1. Why did you become a car designer?
Ever since I’ve been able to think, I’ve always drawn things, from cartoons and houses to automobiles. I was particularly fascinated by the varying characters and forms of expression that vehicle design can convey. I grew up in Poland, where the profession of automobile designer didn’t exist at the time. That’s why I started by studying architecture. I wanted to work creatively and design something. The desire to turn my passion into a profession stayed with me. Back then, I came across pictures of Marcello Gandini’s designs for Bertone in the press by chance. Futuristic, powerfully wedge-shaped vehicles from the 1970s, the Fiat X 1/9 and Autobianchi A112 Bertone Runabout, which he had drawn in very architectural perspectives.

2. What inspires you?
I find inspiration in different experiences, in moments when you feel like you’re facing the imaginary future. One example is when I first visited Zaha Hadid’s BMW plant in Leipzig: I was impressed by the expressiveness and emotion that the building contains. Although at first glance it is “only” concrete, there is so much it promises. It has a sense of expectation or promise that there is a future in which emotion and technology can be combined. I am also touched by the beauty of technical masterpieces from the past – whether boats, vehicles or other machines. When I see old mechanical engineering art, I immediately feel like reaching for a pen and drawing something myself.

3. What is the key to creating a vehicle design that won’t capture the spirit of the times until five years into the future?
As an automotive designer, you actually have to live a few years ahead of your environment in terms of the work you do. The vehicles we’re currently working on are the brand’s future. So we ask ourselves: what kind of character should they have? How do we create a “wow” effect? And what is aesthetic? We see that aesthetic appeal and taste are often part of a process that thrives on disruptions. So we want to create precisely these disruptions, which are then seen as new, innovative and ground-breaking. Being able to capture this requires a mixture of experience and talent – and that’s what seek to drawn on at Mini.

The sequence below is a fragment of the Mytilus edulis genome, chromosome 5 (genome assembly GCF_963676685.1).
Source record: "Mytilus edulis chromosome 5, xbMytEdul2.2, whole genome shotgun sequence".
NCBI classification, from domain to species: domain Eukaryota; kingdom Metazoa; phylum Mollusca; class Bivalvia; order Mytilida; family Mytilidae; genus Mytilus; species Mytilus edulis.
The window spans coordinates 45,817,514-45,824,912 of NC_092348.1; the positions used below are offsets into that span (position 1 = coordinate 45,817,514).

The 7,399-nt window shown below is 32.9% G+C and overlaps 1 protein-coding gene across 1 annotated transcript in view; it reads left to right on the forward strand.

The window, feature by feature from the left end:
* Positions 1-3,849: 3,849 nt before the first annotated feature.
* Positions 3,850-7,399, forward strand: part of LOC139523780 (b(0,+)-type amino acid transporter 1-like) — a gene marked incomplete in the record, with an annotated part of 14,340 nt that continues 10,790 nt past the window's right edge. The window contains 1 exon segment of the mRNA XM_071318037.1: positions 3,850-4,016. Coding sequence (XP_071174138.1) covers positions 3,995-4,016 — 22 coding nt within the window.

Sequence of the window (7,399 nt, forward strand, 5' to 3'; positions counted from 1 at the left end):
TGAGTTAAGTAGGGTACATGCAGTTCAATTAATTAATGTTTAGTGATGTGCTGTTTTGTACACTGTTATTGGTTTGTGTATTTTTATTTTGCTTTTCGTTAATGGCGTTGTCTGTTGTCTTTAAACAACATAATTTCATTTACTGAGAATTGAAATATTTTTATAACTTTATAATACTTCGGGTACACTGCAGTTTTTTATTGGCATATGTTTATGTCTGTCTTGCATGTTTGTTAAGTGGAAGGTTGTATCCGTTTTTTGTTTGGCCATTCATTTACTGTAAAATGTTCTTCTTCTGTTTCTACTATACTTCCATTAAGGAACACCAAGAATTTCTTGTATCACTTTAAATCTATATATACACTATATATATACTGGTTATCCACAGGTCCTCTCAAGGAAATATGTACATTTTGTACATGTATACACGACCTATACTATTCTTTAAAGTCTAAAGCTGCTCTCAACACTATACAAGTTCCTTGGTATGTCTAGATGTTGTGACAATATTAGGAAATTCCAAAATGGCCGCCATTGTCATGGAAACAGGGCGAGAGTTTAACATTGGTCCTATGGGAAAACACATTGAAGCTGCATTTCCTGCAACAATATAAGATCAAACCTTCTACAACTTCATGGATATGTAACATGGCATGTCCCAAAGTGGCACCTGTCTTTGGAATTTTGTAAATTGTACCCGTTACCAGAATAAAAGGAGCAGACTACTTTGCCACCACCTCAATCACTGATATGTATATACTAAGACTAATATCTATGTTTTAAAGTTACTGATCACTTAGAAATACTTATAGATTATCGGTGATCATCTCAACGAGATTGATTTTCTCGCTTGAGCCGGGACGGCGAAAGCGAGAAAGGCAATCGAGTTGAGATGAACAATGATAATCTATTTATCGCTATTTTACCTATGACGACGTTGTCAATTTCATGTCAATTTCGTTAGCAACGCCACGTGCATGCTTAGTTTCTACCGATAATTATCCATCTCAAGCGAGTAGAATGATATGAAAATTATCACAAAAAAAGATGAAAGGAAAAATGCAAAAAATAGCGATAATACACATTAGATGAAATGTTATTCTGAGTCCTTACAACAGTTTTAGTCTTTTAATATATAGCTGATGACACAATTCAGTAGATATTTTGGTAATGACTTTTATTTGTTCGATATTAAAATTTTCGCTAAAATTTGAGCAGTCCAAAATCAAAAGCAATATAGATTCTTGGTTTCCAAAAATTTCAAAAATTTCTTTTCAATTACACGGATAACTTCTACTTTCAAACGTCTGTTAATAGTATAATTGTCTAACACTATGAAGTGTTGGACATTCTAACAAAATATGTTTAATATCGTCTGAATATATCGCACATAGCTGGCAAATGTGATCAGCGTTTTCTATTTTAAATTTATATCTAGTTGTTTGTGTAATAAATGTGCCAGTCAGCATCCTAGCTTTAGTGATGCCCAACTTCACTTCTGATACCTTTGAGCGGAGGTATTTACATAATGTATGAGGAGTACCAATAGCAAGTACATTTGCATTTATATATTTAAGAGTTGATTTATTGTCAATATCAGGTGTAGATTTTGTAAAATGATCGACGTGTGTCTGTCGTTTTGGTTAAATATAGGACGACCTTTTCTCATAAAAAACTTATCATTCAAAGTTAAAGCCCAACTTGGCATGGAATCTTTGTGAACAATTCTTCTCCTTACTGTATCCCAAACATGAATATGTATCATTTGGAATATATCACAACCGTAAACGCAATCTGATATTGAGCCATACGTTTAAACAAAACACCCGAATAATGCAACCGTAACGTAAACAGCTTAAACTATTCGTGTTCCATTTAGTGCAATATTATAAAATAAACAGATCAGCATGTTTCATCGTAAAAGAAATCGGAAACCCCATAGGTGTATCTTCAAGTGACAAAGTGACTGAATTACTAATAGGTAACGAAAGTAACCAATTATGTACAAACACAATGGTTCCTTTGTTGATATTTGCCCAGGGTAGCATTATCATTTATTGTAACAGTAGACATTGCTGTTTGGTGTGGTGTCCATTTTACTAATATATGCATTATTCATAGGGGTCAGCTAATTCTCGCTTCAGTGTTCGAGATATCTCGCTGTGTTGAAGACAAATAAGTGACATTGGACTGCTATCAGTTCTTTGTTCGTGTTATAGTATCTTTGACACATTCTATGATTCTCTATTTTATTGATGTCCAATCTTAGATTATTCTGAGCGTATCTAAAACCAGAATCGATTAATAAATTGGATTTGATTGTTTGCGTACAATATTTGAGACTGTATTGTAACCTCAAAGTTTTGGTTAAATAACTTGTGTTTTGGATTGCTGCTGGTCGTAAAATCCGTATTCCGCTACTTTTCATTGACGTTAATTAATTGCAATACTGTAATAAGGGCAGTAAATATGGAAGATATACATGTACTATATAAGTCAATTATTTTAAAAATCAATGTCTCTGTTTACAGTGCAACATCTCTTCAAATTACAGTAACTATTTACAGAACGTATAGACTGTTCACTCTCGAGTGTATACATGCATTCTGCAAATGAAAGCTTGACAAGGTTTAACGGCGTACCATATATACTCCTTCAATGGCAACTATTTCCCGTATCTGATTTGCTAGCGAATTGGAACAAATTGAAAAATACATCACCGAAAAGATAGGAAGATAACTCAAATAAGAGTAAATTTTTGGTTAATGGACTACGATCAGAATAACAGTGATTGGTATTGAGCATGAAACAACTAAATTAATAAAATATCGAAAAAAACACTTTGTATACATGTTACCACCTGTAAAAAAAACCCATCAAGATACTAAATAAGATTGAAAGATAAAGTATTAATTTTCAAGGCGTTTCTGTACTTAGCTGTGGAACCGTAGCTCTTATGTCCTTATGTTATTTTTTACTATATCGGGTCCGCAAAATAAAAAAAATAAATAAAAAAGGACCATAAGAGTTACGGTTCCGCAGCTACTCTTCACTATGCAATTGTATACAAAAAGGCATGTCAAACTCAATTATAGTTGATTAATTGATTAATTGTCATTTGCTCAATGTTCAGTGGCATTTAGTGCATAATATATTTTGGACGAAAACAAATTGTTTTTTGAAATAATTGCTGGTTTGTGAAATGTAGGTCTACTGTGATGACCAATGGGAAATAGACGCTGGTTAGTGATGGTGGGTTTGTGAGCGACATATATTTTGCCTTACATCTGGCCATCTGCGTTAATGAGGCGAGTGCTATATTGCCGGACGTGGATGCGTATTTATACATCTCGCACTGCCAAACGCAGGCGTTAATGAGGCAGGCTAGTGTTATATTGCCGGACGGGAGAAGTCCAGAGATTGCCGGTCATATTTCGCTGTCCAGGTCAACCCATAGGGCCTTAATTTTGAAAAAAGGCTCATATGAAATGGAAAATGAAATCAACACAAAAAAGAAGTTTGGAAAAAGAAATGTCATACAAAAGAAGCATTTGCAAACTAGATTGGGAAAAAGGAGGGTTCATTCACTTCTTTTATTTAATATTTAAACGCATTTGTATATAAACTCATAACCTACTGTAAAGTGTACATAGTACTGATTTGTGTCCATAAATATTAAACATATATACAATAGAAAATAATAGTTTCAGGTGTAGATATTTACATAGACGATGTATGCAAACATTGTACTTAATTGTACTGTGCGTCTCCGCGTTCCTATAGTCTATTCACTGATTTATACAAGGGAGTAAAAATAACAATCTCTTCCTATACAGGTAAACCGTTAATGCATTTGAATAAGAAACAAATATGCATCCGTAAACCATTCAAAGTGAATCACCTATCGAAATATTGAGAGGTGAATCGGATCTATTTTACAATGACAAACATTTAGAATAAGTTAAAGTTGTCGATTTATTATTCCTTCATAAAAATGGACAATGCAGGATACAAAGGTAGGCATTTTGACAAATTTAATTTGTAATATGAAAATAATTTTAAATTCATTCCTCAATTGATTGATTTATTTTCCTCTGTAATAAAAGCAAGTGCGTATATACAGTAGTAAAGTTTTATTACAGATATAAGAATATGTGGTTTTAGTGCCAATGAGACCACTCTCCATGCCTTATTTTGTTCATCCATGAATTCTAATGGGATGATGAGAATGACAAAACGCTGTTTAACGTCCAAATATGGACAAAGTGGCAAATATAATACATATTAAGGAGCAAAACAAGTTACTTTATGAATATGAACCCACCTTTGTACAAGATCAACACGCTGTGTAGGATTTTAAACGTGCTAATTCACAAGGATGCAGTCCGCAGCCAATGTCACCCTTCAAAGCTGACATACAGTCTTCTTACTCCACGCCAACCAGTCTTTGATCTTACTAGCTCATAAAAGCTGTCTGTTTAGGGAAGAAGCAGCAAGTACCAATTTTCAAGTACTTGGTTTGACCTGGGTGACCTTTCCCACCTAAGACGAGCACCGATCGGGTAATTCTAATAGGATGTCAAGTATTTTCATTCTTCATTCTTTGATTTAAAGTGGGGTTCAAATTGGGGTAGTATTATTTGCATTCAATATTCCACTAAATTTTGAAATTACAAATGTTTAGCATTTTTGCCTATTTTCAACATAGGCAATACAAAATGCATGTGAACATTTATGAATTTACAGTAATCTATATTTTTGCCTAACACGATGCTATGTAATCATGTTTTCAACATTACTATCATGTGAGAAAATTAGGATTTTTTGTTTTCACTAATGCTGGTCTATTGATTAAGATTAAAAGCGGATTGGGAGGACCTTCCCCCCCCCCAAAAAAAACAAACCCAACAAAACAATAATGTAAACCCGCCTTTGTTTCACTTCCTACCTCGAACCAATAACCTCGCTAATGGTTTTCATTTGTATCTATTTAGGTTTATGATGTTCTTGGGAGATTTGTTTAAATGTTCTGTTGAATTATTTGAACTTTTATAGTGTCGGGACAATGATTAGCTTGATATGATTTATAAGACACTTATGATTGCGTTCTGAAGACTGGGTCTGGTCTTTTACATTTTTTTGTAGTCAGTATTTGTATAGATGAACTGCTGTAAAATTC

4. What is typical of Mini as far as you are concerned?
Mini has two sides for me: on the one hand, the brand has a powerful connection with its history and British origins. On the other hand it is also modern and innovative. This is precisely what makes the MINI identity so fascinating as I see it. Our brand is likeable, positive and open. This makes it easy for any driver to establish a direct relationship with the product. At the same time, Mini is self-confident and individual. For me, this combination makes the vehicle and the brand unique. Of course, it also results in high customer expectations – and rightly so. As a design team, we see it as our task to continually fill the space between tradition and modernity with new life in an authentic way.

5. What will a Mini look like in the future?
The future is something positive for me. That’s what drives us all here. A lot is changing and in a state of flux: I see great opportunities in this that can be drawn on for the purpose of good design. Mini already has various characters that will continue to change. There is a whole family. We’re always thinking about what else might be added. I strongly believe that a Mini will retain its sympathetic expression. To exaggerate somewhat: even if it were to become a self-driving box, the experience in our cars would always be very personal and radiate sympathy. Just what form that would take is what we’re working on. The MINI experience has to be charged with optimism: when you see your Mini again in the morning, you instantly sense that it’s probably going to be a good day.